Living with Multiple Sclerosis: A Complete Guide
Multiple sclerosis, or MS, is a health condition that affects the central nervous system, mainly the brain and the spinal cord.
MS is unpredictable, because its cause is still unknown. However, most scientists believe the disease is triggered by environmental factors in people who are genetically predisposed to MS.
Often disabling, this disease disrupts the flow of information within the brain, and also between the brain and the rest of the body. As result, MS affects the senses, movements and reaction capabilities of those who suffer from it.
Symptoms can range from relatively benign to somewhat disabling, to devastating. The progress, severity and specific symptoms of MS vary from person to person.
Most people with MS are diagnosed between the ages of 20 and 40. Also, there is a higher incidence among women; about two-to-three times higher than in men.
HOW DOES MS WORK?
In MS, the body’s immune system attacks the central nervous system. Specifically, it attacks myelin, a substance that surrounds and insulates the nerve fibers, and the nerve fibers themselves. The damaged myelin forms scar tissue, known as sclerosis, giving the disease its name.
When any part of the myelin cover or the nerve fiber is damaged or destroyed, nerve impulses traveling to and from the brain, and through the spinal cord, are distorted or interrupted. As result, it produces a wide variety of symptoms.
MS is thought to be triggered in genetically-susceptible people by a combination of one or more yet-to-be-determined environmental factors.
People with MS typically experience one of four types of the disease: progressive-relapsing (PRMS), relapsing-remitting (RRMS), primary progressive (PPSM), or secondary progressive (SPMS). Depending on the type of MS a patient has, the symptoms experienced can be mild, moderate or severe.
WHAT ARE THE SYMPTOMS OF MS?
Here is a short list of the most common symptoms of MS:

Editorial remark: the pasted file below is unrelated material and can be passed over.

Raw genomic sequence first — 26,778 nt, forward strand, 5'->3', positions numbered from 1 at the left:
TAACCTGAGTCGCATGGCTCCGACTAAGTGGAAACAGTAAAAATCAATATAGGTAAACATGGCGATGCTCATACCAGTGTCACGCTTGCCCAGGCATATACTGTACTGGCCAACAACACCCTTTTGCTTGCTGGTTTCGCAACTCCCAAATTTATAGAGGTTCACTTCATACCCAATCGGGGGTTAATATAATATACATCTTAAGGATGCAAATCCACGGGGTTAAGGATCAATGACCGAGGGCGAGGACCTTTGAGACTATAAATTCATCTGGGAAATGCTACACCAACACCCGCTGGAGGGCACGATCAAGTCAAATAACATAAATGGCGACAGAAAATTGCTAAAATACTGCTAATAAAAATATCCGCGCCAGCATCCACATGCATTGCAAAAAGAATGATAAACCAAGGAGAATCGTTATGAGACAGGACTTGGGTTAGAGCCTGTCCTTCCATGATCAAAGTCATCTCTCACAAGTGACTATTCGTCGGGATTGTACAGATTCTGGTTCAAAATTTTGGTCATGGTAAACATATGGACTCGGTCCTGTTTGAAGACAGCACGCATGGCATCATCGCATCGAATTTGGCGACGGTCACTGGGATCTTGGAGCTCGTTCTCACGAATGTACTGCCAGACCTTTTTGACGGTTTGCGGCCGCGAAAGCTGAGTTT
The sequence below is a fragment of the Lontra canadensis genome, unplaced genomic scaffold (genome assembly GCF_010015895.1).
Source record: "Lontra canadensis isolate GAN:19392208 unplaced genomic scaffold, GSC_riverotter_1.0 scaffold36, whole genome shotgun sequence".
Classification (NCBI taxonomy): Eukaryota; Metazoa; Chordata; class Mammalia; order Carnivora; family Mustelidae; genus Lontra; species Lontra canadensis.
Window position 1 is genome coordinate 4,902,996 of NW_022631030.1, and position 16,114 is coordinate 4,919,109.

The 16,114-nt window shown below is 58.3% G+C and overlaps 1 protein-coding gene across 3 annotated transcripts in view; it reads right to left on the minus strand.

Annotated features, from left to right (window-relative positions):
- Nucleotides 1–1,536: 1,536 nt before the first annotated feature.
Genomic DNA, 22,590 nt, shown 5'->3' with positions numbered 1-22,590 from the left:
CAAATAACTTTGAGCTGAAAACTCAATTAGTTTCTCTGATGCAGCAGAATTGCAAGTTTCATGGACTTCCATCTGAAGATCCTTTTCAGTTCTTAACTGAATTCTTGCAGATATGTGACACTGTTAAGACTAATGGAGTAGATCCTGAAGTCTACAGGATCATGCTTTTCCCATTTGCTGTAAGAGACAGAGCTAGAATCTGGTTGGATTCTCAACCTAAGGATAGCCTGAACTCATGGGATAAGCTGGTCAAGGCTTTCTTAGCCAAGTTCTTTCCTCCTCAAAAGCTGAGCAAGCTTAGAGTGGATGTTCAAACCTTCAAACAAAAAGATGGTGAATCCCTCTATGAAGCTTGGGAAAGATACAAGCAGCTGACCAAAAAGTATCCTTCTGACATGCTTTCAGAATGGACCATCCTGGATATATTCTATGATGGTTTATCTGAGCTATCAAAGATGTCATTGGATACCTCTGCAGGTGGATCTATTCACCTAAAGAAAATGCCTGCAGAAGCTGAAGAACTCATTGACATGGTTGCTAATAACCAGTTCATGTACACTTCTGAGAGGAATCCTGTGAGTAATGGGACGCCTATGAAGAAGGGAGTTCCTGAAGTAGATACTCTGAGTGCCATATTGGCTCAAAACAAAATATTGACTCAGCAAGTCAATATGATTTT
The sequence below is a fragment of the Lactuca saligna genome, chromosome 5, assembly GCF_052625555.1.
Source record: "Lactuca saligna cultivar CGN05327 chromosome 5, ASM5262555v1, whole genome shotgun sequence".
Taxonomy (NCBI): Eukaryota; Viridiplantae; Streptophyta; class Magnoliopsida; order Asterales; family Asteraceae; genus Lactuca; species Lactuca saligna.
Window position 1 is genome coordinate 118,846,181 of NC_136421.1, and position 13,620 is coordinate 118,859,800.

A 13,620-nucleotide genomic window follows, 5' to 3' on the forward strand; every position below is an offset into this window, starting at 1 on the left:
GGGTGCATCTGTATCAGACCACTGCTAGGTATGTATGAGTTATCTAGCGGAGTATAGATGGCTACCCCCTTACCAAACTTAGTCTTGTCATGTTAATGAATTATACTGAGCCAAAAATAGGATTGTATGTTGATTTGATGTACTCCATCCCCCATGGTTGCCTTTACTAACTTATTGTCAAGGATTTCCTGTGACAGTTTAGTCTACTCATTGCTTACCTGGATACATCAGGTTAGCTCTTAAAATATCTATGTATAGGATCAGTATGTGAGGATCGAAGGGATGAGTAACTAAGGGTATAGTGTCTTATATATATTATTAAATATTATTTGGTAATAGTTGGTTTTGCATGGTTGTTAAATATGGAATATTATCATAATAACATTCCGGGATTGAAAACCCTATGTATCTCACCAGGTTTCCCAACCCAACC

- Abnormal sensory feelings
- Vision problems
- Walking problems
- Lack of coordination and balance
For more detailed information about early warning signs and symptoms, download our guide, “Living with Multiple Sclerosis: A Complete Guide” below.
WHAT MS MEANS TO YOU
If you have MS or care about someone who does, you know that it can be a frustrating and confusing condition. Symptoms can change from one hour to the next. Frequently, you can’t tell whether a symptom is due to MS or another condition, such as a virus, infection or hormone imbalance.
MS can complicate your life. Symptoms such as fatigue, weakness and cognitive difficulties (which affect memory, perception and problem-solving) can make it difficult to function in everyday life at home and at work. MS’ unpredictability makes it even more of a challenge, hindering your ability to make plans and stick to a schedule.
If you have struggled to get diagnosed, you are not alone. Some MS patients are diagnosed soon after the onset of the illness. However, for others it has taken years for doctors to identify the cause of the perplexing symptoms that wax and wane.
LIVING WITH MS
MS is an incurable, life-long illness that can be variable and create uncertainty in the day-to-day lives of patients. However, although having the disease is out of your control, you can control how you live with it—that is, the choices you make and which can have a significant impact in your quality of life.
Traditional medical treatment, alternative medicine and supportive care can relieve MS symptoms and delay the disease’s progression.
Special Care Pharmacy offers specialty medications that can control MS symptoms and sometimes reduce the severity of the disease. Special care Pharmacy also supports MS patients with highly personalized care and a variety of services.
There are other things you can do to help yourself. Education is key. Learn about MS—what it is, how it works, how to treat it. Maintaining a positive outlook and following wellness techniques will help you get to a healthier lifestyle that leads to a better quality of life.